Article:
Wednesday, November 30, 2011


With the failure of the Super Committee and the previous Simpson/Bowles Debt Reduction Commission appointed by President Obama due to political gridlock, we now have “sequestration”, which has stirred great concern across the country and within the Halls of a do-nothing Congress. With a President more interested in his re-election than the deep issues confronting the nation, we must urge our reluctant Congressional representatives to act bravely and firmly before the axe falls sharply upon our national economy.

The definition of sequestration in this case is, “confiscation of property, as by court or government action.” What will be confiscated are dollars from government budget line items, which means that half of the $1.2 million in expense will be cut from the Defense Department.

We and Congress have kicked the can down the road so long we now must address several previously untouched issues, because there is no longer any alternative. Cuts in expenditures must be made and they must be made soon.
Issues such as Immigration, Social Security, and Obama-care must be changed, but the hot-button issue getting all the attention currently is National Defense and cuts to the Pentagon budget. That is a highly emotional subject just like the ones I noted earlier.

I have addressed Defense spending previously, and know from first-hand experience, as every single veteran knows, that we can cut waste, fraud and corruption in Defense spending and not lose one iota of defense readiness.
That would save billions of dollars, but we must save trillions ASAP, and I am going to make a suggestion that will cause a huge emotional negative reaction from many of my readers, but it is doable and logical.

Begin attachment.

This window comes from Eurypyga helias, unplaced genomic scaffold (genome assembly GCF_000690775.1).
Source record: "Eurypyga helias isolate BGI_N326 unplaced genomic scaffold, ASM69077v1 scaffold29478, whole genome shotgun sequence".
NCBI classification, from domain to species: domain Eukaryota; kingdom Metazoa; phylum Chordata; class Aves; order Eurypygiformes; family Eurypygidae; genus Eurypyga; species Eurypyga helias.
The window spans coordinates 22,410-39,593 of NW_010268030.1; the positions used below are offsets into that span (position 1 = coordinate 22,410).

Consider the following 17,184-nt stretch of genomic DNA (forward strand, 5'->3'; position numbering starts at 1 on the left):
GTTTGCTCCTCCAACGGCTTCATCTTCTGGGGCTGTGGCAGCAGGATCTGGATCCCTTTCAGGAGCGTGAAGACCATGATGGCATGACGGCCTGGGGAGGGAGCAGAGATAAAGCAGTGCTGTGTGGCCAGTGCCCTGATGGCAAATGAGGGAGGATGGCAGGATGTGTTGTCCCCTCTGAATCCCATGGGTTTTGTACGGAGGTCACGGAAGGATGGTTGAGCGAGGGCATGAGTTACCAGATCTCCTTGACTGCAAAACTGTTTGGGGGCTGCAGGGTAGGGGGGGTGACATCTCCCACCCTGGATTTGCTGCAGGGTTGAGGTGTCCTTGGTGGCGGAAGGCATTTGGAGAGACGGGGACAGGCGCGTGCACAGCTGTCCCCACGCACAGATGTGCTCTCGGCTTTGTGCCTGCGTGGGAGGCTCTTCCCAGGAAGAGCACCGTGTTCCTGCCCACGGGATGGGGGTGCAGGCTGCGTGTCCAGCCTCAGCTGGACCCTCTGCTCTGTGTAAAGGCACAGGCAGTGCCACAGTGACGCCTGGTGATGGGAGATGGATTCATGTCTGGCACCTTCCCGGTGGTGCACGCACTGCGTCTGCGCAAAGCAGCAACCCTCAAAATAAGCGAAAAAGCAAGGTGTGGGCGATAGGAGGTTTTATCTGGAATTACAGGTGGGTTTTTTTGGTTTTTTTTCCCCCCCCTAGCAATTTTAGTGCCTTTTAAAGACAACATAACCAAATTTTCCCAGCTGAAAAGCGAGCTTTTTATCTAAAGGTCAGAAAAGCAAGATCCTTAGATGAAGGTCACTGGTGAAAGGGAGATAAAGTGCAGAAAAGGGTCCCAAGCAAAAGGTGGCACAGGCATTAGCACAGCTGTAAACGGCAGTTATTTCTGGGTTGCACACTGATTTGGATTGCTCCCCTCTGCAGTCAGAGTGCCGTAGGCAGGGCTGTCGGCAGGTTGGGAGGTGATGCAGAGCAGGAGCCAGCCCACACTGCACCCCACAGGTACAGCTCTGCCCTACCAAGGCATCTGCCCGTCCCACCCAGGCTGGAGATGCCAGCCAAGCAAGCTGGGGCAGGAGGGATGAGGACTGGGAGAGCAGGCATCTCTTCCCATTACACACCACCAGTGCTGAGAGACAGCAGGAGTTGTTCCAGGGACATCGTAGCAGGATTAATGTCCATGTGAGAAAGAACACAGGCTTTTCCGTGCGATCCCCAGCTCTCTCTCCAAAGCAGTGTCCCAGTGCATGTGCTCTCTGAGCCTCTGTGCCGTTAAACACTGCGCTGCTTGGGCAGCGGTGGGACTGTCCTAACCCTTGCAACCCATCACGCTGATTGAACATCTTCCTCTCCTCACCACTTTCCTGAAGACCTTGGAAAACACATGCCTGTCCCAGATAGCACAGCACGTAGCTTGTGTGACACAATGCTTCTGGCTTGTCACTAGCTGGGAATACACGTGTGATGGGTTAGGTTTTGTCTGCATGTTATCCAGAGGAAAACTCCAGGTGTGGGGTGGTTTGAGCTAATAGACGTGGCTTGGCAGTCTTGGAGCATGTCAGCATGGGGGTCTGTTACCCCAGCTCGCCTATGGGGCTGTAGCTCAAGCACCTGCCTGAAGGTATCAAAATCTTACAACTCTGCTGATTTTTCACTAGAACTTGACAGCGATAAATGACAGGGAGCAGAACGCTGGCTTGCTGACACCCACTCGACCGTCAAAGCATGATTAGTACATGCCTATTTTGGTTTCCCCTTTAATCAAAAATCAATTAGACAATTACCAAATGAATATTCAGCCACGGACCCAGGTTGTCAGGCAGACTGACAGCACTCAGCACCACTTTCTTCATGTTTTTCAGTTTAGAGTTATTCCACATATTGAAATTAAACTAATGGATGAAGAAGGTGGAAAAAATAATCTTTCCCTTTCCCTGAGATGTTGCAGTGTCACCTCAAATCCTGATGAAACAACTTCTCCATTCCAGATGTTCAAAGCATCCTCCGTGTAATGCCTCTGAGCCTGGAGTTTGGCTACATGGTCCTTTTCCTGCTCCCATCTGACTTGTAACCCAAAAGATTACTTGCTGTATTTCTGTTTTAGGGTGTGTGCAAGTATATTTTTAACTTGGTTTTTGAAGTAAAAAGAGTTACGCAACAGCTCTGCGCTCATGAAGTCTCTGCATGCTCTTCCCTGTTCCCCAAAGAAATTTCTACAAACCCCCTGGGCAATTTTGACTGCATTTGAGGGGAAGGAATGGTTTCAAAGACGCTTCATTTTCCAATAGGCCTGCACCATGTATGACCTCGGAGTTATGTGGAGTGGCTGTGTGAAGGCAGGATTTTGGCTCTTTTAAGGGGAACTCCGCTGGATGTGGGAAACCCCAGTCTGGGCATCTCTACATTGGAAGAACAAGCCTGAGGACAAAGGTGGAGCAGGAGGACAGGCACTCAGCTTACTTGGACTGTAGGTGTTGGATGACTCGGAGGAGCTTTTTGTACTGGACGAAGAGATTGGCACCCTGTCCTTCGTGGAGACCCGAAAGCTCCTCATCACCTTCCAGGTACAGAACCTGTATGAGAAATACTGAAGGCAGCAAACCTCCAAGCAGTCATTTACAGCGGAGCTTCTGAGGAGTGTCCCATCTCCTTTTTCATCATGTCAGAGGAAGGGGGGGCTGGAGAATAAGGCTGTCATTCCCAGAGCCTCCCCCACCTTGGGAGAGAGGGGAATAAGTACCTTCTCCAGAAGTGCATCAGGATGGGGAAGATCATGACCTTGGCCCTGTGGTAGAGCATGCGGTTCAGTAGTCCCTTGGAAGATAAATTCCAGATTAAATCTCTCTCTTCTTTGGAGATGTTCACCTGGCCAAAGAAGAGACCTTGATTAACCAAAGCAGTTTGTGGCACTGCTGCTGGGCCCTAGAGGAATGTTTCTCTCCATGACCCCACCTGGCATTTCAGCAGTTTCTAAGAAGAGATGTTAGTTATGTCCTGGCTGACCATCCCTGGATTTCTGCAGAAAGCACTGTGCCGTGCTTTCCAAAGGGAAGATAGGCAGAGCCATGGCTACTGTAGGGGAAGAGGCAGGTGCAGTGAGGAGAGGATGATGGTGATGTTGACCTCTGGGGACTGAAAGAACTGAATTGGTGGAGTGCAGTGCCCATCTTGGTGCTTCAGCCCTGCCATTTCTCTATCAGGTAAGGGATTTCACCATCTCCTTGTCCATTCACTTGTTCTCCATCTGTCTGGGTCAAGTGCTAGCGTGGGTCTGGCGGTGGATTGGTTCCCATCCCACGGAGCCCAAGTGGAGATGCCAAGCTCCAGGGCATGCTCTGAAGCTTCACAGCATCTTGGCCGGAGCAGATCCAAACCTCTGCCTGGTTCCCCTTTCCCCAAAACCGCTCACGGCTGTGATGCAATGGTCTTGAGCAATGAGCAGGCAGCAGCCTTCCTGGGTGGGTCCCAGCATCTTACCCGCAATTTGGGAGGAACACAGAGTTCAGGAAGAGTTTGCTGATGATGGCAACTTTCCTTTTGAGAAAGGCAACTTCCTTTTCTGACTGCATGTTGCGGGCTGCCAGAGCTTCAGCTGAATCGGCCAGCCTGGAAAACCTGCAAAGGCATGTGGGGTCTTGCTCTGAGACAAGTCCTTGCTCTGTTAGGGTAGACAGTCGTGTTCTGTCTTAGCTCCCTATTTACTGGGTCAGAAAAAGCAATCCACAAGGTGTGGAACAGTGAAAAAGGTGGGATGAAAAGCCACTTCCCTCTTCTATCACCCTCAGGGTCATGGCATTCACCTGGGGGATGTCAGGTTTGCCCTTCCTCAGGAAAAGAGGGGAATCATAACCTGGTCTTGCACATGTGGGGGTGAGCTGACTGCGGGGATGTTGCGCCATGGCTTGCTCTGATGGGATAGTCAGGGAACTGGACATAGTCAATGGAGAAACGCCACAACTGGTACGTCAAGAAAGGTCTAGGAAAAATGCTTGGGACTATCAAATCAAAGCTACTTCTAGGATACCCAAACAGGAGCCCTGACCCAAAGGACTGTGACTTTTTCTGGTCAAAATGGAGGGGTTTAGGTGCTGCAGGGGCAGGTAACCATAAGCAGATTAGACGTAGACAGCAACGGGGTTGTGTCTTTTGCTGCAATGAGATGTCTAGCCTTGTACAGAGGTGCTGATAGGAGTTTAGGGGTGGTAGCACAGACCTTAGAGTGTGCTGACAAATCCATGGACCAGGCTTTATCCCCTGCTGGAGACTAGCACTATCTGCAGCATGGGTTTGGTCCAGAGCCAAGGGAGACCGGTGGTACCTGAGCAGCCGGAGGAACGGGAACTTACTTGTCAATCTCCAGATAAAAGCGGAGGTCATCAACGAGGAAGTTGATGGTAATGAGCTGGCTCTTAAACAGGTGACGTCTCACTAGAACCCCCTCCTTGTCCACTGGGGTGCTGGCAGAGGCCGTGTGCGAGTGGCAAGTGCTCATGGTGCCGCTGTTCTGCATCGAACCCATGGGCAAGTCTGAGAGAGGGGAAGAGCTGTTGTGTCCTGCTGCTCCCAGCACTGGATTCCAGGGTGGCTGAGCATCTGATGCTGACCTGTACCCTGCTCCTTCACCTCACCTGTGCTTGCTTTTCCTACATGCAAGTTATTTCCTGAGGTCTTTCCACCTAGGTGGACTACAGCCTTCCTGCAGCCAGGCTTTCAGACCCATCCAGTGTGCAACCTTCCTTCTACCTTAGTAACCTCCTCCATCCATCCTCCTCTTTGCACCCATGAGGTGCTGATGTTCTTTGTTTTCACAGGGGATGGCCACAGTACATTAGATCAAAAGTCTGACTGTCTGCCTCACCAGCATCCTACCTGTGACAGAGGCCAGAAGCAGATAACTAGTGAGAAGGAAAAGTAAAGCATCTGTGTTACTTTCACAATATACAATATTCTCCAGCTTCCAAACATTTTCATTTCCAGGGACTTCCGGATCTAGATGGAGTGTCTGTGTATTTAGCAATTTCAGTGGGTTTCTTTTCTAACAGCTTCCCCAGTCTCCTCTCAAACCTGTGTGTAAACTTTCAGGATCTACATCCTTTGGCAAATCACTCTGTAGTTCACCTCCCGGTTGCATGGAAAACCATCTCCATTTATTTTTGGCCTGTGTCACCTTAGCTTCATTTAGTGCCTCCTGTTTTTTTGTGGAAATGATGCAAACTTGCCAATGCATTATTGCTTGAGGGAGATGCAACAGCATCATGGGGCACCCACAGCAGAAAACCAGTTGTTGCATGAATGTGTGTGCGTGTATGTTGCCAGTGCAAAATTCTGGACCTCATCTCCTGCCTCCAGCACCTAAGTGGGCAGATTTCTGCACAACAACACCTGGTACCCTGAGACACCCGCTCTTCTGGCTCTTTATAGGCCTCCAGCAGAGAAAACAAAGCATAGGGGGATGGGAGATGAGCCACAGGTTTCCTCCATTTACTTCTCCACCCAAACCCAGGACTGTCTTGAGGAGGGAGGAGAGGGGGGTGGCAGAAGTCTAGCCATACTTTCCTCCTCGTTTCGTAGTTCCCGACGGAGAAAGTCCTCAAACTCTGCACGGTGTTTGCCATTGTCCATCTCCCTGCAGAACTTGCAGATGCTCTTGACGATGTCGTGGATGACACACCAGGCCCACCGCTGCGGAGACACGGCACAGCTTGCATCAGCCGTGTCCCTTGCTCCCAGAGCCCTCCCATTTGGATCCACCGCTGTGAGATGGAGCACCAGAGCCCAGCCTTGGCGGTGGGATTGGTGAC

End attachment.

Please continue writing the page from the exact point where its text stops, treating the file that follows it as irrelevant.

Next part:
There is absolutely no reason for the United States of America to fund, supply and support five separate distinct branches of our military. We should unify the Army, Air Force, Navy, Marines and Coast Guard into two distinct units, namely the Army and the Navy. Currently we have five separate units operating five different air operations, with five different supply units, five different uniforms, five different budgets that overlap the same objective.

After you take the emotional opposition out of the argument there are obviously billions of dollars in savings that can occur, and many of the under utilized facilities domestically and internationally can be unified with immediate greater efficiency and effectiveness.

Our federal government has never been run with the efficiencies and cost-controls that exist in private industry and those efficiencies must be forced upon our military and government operations ASAP. We have to require the political leadership to make these hard decisions and get our country back on a sound economic balance sheet.

Just consider all the under-utilized buildings that our government owns and maintains. Consider the millions of acres of land owned by the federal government and the substantially under-utilized acres of land that exist on our military installations. Selling off unneeded and unused land and getting it on the tax rolls only makes sense, but some one must have the guts to face these issues despite the well-known special interest lobby efforts that will quickly spring forth.

Remember our five-star General of the Armies, and later President Dwight Eisenhower warned us of the dangers of the Military Industrial Complex shortly after he left office. Many of the essential services of government must be preserved, but first we must get our financial house in order or nothing will exist if all our institutions collapse because our elected officials did not act responsibly. If you look into the mirror you know I am correct in my conclusions, but no one enjoys facing the cold hard facts of the day.

We are all guilty of kicking the can down the road, and we have been spoiled and bought-off by persuasive political forces, including lobbyists, but we must now suck it up and pay the price for having it good for far too long without keeping an eye on our federal check book. We trusted Congress to do that, and they cannot be trusted in this day and age.

I think our last chance to achieve an improvement in our economy and our national finances may be with the adoption of the Simpson/Bowles Commission Report.


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